Consumer confidence and stock values might be dropping, but there’s one number that’s on the rise: Canada’s unemployment rate. As more Canadians start turning to Employment Insurance, we got to wondering about the specifics. EI schemes vary widely across the country, it turns out. Just how extreme are the differences? Well, here’s what we found:
* December 2008 StatsCan figures. These have likely risen since then.
While at first glance it might look like the federal government is playing favourites, with benefits starting earlier and lasting longer in Newfoundland and Labrador, these regional inequalities actually make a lot of sense.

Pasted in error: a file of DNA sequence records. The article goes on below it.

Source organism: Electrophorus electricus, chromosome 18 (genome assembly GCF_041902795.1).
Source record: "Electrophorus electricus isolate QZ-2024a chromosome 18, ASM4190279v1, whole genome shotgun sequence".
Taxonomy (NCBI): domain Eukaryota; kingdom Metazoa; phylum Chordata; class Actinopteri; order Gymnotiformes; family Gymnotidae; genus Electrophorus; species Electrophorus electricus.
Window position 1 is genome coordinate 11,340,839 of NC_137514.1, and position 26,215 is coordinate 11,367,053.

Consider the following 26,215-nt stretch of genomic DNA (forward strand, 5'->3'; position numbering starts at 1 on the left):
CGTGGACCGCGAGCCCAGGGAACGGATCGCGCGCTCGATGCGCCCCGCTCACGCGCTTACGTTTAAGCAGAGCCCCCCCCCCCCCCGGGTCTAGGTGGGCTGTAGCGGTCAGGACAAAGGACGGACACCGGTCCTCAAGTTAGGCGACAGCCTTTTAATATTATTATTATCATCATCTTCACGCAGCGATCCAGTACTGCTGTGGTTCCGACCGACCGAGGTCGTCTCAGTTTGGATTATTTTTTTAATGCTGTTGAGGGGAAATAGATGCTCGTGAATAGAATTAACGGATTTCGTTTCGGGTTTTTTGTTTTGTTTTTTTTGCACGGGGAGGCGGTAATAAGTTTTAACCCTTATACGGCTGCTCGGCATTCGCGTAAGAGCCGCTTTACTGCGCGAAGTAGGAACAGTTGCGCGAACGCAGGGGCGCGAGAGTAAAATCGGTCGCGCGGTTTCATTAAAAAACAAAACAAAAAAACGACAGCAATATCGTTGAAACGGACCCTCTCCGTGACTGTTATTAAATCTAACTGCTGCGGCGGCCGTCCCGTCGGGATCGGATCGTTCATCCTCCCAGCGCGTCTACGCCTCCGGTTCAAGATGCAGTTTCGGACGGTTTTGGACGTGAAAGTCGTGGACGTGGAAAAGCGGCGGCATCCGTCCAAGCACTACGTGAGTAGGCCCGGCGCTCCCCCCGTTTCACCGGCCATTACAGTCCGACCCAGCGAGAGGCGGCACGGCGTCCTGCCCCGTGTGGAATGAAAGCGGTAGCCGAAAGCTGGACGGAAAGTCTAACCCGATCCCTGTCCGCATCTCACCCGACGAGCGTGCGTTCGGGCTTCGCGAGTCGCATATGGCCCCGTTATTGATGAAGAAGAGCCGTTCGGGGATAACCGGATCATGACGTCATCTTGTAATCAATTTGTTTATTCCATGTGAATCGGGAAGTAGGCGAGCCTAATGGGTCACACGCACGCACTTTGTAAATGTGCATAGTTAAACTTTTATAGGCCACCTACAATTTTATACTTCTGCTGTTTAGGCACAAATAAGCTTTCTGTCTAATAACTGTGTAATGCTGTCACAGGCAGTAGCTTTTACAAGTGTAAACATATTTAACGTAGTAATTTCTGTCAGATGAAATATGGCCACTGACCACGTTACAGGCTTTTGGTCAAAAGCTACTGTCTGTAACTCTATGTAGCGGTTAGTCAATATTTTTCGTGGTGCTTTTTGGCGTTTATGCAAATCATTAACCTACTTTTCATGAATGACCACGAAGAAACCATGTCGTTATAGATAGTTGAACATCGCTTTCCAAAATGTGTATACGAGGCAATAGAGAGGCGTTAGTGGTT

Explains Julie Hahn from Human Resources and Skills Development Canada: “When a region’s unemployment rate increases, the entrance requirement is relaxed and the benefit duration is extended to allow more time for a successful job match.”
This is why Newfoundland and Labrador, with unemployment rates nearly five times Edmonton’s, sees their residents eligible for EI at the minimum number of 420 hours, while Edmontonians need to work the maximum 700 hours.
So while the schemes aren’t equal, they are designed to be fair. If only last year’s EI surplus, which topped more than $50 billion, was handled with such care. That money, which could have been used to support laid-off manufacturing workers, was instead funnelled into the government’s general revenues, where it helped pay off the national debt — and cover corporate tax cuts.